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Stocks and ETFs shook off European gloom and doom amid positive economic reports last week to climb higher into resistance and severely overbought levels, levels from which, typically, measurable and meaningful corrections occur.
In the chart of the S&P 500 (NYSEARCA:SPY) above, you can see how RSI is above 70 which is overbought, Stochastic is above 90, also overbought, and the index itself is more than 100 points, or 8%, above its 200 day moving average which is also an overextended state.
All major ETFs and indexes are in or near significantly overbought territory:
SPDR Dow Jones Industrial Average ETF (NYSEARCA:DIA) RSI: 65.6, Stochastic: 84.6, 4% above 200 day moving average 4%
iShares Russell 2000 Index ETF (NYSEARCA:IWM) RSI: 64.6, Stochastic 80.61, 7% above 200 day moving average 7%
PowerShares QQQ Trust Series 1 (NASDAQ:QQQ) RSI: 72.92, Stochastic 85.55, 11.9% above 200 day moving average 11.9%
SPDR S&P 500 ETF (NYSEARCA:SPY) RSI: 70.5, Stochastic 90.5, 8.3% above 200 day moving average
Furthermore, all major indexes are currently at long term resistance lines and have MACD readings that are “rolling over” or already have moved to “sell” signals. On the bullish side, the index has formed the “golden crossover,” which is a bullish indicator in which the 50 day moving average has moved above the 200 day moving average.
The combination of overbought conditions, prices at significant resistance and declining momentum points to the high likelihood of a correction coming sometime in our near future.
The economic news was mostly positive last week as Greek limped towards yet another settlement with Europe and that story will be told on February 20th at the next summit meeting in Brussels.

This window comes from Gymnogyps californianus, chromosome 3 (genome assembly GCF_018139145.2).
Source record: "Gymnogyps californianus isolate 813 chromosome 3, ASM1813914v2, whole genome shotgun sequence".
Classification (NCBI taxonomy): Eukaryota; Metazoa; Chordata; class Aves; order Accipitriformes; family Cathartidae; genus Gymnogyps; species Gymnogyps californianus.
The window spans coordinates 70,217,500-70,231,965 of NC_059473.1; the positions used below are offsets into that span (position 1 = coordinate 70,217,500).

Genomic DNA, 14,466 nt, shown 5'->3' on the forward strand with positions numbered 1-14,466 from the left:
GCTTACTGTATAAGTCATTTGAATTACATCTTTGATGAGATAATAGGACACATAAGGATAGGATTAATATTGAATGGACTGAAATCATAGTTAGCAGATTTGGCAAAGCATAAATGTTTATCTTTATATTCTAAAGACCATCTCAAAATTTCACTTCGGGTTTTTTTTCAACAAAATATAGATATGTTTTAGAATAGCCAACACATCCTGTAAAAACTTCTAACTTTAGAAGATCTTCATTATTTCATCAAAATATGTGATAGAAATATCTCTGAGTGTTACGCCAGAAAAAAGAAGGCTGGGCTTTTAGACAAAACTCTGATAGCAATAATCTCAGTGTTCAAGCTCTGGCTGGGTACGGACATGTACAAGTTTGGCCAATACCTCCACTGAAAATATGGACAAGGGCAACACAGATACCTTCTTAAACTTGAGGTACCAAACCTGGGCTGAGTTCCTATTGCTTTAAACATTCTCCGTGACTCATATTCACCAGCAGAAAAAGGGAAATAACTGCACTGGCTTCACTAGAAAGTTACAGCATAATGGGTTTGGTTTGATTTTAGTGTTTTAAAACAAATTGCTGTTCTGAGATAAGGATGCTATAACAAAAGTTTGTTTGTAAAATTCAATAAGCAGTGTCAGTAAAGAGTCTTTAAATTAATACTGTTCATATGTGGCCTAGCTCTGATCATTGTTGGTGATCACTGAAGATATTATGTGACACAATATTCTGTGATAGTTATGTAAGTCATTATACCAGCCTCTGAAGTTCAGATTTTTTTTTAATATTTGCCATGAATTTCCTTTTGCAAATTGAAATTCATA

Weekly unemployment claims continued to fall and stayed below the all important 400,000 level and continuing claims over a four week average also declined. Federal Reserve surveys from New York (Empire State) and Philadelphia showed continued strength in the manufacturing sector and housing starts beat expectations.
On the downside, a recession in Europe appears to be more certain than ever and Europe continues ratcheting up the heat on Greece with the outcome of this latest round of negotiations still in doubt. Retail sales missed expectations and quarterly profits for the S&P 500 declined.
Next week we see reports from the Federal Reserve, weekly employment, home sales and consumer sentiment.
The big action will be in Brussels on Monday at the Finance Ministers’ meeting.
Global markets are extremely overbought and subject to a measurable correction within the context of a longer term uptrend. Headline news from Greece (and, later, Portugal,) will continue driving global markets. Central banks will remain active to prop up ailing sovereigns.
John Nyaradi is the author of The ETF Investing Premium Newsletter.
To contact the reporter on this story: John Nyaradi at email@example.com
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